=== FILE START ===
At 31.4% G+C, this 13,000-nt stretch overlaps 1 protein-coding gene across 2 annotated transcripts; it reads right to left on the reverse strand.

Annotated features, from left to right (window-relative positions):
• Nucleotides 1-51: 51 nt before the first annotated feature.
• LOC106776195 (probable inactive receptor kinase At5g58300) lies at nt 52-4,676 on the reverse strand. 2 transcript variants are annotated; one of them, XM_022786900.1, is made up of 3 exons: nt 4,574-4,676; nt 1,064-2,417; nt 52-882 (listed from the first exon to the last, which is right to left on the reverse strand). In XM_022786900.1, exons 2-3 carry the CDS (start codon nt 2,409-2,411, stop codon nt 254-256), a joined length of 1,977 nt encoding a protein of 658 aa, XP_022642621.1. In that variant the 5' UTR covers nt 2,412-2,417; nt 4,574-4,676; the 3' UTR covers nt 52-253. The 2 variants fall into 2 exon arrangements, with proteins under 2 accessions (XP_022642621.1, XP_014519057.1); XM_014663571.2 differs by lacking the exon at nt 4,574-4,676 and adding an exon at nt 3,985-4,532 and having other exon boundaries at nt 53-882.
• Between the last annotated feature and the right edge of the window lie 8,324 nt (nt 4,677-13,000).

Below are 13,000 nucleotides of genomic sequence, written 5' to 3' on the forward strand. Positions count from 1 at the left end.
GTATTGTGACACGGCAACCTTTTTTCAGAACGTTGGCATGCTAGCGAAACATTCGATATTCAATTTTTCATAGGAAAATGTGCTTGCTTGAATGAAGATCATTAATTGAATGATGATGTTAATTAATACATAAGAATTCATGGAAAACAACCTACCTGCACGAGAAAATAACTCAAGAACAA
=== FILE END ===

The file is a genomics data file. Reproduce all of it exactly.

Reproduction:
At 31.4% G+C, this 13,000-nt stretch overlaps 1 protein-coding gene across 2 annotated transcripts; it reads right to left on the reverse strand.

Annotated features, from left to right (window-relative positions):
• Nucleotides 1-51: 51 nt before the first annotated feature.
• LOC106776195 (probable inactive receptor kinase At5g58300) lies at nt 52-4,676 on the reverse strand. 2 transcript variants are annotated; one of them, XM_022786900.1, is made up of 3 exons: nt 4,574-4,676; nt 1,064-2,417; nt 52-882 (listed from the first exon to the last, which is right to left on the reverse strand). In XM_022786900.1, exons 2-3 carry the CDS (start codon nt 2,409-2,411, stop codon nt 254-256), a joined length of 1,977 nt encoding a protein of 658 aa, XP_022642621.1. In that variant the 5' UTR covers nt 2,412-2,417; nt 4,574-4,676; the 3' UTR covers nt 52-253. The 2 variants fall into 2 exon arrangements, with proteins under 2 accessions (XP_022642621.1, XP_014519057.1); XM_014663571.2 differs by lacking the exon at nt 4,574-4,676 and adding an exon at nt 3,985-4,532 and having other exon boundaries at nt 53-882.
• Between the last annotated feature and the right edge of the window lie 8,324 nt (nt 4,677-13,000).

Below are 13,000 nucleotides of genomic sequence, written 5' to 3' on the forward strand. Positions count from 1 at the left end.
GTATTGTGACACGGCAACCTTTTTTCAGAACGTTGGCATGCTAGCGAAACATTCGATATTCAATTTTTCATAGGAAAATGTGCTTGCTTGAATGAAGATCATTAATTGAATGATGATGTTAATTAATACATAAGAATTCATGGAAAACAACCTACCTGCACGAGAAAATAACTCAAGAACAA